Wesley Johnson (BA-35, MA-40) graduated from high school in Greeley in 1931 and earned a scholarship to CSCE. He decided to become a teacher because there were few jobs during the Great Depression. Even though teachers didn’t get paid as much as others, Johnson knew the income would be steady.
To help with his income in college — tuition was $25 per quarter then — Johnson enlisted in the National Guard in the mid-1930s. But it was years later, while he was teaching in Colorado in 1943, that he was drafted into the Army.
Because of his education, Johnson was placed in the Corps of Engineers and assigned to the warfront in Gen. Omar Bradley’s headquarters. His experience in the war was dealing with obstacles for the soldiers on the front.
“We landed on Omaha Beach five days after D-Day,” Johnson says. “And we crossed through Europe into Germany, where we set up headquarters.” They were in nearby Wiesbaden, Germany, during the Battle of the Bulge.
His greatest memory of the war came on Christmas Day, 1944. “The skies had been cloudy and it snowed, so the bombers couldn’t fly,” Johnson says. “Then, on Christmas Day, the skies cleared and the bombers came. The Battle of the Bulge ended soon after that. It was the greatest present any of us could have had.”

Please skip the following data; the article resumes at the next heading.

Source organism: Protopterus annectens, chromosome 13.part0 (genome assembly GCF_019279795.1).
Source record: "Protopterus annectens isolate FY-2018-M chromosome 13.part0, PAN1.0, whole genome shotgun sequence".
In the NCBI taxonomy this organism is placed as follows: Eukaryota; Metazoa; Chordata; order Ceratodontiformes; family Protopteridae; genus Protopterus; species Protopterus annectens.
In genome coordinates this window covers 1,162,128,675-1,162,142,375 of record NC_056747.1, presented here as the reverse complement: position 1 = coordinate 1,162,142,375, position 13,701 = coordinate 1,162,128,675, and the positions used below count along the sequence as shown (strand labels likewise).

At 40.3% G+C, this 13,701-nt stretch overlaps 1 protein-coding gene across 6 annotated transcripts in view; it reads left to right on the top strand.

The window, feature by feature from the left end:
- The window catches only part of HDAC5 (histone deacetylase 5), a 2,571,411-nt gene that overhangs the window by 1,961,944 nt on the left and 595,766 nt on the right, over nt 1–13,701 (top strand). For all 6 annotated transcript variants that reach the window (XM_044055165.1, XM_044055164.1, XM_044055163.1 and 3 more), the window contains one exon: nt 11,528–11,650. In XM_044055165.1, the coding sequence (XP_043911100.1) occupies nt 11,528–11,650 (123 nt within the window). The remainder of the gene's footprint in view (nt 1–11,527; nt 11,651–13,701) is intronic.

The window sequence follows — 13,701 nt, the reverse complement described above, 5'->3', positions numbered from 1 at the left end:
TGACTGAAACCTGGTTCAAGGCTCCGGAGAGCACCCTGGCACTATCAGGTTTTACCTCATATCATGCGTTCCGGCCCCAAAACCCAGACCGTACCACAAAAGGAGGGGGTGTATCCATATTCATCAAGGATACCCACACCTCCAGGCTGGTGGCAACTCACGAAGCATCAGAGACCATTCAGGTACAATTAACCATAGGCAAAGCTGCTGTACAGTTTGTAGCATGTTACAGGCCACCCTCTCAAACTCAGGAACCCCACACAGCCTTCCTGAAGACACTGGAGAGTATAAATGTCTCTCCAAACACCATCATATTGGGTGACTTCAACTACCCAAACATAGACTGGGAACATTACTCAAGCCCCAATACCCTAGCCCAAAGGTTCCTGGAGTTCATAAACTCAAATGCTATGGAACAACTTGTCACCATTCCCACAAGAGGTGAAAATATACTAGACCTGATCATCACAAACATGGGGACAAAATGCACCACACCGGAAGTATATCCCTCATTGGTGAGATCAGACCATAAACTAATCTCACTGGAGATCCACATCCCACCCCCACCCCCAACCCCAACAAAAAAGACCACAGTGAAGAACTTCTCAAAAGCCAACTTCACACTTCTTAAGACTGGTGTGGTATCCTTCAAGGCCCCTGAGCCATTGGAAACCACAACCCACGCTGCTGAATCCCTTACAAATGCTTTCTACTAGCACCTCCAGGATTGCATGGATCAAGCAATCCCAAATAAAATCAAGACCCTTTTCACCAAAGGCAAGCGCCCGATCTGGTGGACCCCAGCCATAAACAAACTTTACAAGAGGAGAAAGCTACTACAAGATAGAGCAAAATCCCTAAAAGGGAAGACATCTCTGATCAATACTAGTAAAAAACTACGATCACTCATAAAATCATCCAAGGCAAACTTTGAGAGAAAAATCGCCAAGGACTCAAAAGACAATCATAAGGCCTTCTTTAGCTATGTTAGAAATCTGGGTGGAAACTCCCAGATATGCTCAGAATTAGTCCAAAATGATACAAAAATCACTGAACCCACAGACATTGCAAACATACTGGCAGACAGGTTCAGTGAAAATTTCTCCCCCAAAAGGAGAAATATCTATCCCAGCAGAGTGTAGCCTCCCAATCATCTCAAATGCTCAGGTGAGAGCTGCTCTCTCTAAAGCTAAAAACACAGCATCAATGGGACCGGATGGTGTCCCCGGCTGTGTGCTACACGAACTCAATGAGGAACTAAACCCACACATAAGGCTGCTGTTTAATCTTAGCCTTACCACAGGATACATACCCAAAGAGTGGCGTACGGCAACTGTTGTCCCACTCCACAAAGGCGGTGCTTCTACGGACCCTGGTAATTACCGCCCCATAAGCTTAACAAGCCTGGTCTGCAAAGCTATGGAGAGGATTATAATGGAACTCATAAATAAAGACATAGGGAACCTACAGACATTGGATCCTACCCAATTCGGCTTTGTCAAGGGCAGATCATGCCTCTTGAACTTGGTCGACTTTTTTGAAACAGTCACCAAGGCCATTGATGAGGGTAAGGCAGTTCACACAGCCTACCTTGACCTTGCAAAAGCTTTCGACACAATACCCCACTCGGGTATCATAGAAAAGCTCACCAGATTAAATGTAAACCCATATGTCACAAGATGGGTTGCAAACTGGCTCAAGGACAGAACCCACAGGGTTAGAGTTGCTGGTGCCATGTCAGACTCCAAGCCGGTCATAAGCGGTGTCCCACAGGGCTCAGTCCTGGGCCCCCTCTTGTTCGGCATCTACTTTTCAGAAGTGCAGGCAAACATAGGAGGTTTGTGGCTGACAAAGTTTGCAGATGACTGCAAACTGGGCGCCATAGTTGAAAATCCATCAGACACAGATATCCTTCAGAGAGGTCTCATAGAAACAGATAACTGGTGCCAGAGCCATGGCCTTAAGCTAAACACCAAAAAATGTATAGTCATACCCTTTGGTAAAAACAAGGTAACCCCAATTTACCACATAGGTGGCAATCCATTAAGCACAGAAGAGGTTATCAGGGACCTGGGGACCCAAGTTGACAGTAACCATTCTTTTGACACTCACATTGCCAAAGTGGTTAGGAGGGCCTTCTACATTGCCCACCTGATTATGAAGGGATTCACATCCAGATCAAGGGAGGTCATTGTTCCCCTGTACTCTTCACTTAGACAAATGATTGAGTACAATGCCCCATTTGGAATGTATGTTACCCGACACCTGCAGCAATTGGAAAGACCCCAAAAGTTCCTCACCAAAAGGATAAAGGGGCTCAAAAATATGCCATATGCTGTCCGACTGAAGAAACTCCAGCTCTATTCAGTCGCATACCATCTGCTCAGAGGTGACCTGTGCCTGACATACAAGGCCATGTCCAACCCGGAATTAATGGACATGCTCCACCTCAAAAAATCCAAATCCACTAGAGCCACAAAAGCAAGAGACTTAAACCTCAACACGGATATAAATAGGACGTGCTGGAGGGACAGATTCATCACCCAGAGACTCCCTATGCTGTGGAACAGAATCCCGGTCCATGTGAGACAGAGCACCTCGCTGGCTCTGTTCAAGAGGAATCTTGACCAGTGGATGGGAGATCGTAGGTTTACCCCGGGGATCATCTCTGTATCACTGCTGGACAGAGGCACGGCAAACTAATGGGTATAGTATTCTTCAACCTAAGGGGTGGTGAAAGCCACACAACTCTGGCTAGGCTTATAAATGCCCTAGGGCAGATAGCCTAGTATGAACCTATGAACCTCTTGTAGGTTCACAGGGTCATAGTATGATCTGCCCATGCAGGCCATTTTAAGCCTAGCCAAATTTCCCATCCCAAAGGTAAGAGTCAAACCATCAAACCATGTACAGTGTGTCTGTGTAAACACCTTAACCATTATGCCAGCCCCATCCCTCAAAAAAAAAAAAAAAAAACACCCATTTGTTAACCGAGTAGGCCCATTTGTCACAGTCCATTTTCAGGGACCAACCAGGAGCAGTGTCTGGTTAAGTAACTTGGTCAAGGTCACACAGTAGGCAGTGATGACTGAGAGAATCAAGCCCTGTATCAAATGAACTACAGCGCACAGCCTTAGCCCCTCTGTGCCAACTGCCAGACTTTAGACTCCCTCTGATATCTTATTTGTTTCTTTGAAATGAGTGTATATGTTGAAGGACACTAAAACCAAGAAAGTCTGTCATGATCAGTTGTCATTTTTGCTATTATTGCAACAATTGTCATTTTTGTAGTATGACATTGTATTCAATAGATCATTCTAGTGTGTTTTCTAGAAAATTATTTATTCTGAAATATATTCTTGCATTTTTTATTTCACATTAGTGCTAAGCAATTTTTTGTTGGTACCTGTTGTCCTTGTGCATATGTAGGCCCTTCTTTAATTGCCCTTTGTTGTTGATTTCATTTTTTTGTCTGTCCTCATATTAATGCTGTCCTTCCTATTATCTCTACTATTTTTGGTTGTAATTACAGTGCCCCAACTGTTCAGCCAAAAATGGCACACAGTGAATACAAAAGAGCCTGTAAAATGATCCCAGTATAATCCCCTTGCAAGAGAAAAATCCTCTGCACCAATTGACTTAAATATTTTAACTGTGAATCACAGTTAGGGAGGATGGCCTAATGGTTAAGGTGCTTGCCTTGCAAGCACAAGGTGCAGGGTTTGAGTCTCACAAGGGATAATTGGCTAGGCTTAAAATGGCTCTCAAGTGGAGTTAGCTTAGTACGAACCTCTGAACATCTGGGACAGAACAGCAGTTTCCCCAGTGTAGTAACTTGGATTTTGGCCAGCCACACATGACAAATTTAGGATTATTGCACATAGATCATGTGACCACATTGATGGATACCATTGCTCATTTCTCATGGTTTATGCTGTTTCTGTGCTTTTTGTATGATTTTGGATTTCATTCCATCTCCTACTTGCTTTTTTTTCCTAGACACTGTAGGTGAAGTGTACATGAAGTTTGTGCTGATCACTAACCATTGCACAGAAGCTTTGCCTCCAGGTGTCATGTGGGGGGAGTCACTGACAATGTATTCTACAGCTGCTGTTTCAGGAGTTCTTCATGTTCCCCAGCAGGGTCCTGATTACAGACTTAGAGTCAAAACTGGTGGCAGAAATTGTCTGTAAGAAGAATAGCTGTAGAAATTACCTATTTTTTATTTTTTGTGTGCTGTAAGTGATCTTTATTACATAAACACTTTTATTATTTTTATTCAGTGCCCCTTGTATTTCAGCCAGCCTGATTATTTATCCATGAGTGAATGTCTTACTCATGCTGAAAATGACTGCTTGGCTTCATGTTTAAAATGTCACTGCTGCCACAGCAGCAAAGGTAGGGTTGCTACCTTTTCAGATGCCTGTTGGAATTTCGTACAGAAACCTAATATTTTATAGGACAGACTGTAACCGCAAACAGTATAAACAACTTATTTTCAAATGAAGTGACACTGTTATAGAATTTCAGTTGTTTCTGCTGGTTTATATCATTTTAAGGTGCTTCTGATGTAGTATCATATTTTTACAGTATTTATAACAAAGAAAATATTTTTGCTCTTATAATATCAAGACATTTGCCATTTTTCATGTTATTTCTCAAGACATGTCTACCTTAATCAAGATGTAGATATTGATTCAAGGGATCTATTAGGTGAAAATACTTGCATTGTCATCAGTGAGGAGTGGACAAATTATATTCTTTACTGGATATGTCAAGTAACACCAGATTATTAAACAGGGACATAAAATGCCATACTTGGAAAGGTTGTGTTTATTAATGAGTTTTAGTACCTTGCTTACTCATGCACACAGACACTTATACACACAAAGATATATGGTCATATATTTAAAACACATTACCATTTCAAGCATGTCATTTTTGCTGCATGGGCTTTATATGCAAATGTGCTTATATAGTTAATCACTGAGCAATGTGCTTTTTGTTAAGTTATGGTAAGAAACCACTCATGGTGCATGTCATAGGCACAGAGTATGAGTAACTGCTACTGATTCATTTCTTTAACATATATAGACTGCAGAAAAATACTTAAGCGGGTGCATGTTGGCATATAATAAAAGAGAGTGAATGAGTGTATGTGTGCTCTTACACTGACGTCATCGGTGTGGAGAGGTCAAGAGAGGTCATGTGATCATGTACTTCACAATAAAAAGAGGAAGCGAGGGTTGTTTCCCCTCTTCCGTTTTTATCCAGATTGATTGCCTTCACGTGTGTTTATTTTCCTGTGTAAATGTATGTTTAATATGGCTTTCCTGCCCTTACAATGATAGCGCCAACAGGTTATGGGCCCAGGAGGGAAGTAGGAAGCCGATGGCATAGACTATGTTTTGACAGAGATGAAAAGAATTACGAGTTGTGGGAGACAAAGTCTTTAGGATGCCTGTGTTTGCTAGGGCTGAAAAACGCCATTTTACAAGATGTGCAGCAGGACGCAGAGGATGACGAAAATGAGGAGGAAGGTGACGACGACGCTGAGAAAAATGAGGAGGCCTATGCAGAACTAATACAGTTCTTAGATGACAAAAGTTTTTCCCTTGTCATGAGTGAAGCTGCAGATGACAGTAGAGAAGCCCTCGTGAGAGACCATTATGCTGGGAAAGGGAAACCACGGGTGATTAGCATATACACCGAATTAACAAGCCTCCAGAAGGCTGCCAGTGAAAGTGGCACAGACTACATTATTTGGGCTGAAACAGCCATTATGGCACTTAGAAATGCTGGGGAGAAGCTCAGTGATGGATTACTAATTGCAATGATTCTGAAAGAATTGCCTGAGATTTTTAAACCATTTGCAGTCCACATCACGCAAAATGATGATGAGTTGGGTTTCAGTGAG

Johnson stayed in Germany until the war ended in 1945, then came back home to Colorado to teach again.
He celebrated his 100th birthday this year, and said those memories of college and the war will never leave him. “They molded my life,” he says. “And gave me direction.”
George Sage, Korea
He would become well known at UNC in the years to come, but in those early days, flying into North Korea with a combat crew, 18-year-old George Sage (BA-55, MA-57) knew only the friends with him on the plane, and the friends back home in north Denver.
After the war, Sage returned to Colorado, enrolled at the college in Greeley, and later joined the faculty for 29 years.
But in 1948, he’d enlisted in the Army. Eighteen months later, he was stationed in Georgia with the 3rd Infantry when North Korea crossed the border and invaded South Korea. Sage’s 1st Division was among the first to enter North Korea.
“We were first sent into Japan for a month of training,” Sage says, “then they put us on a ship into North Korea. Our assignment was to push the North Korean army as far as we could away from the south.”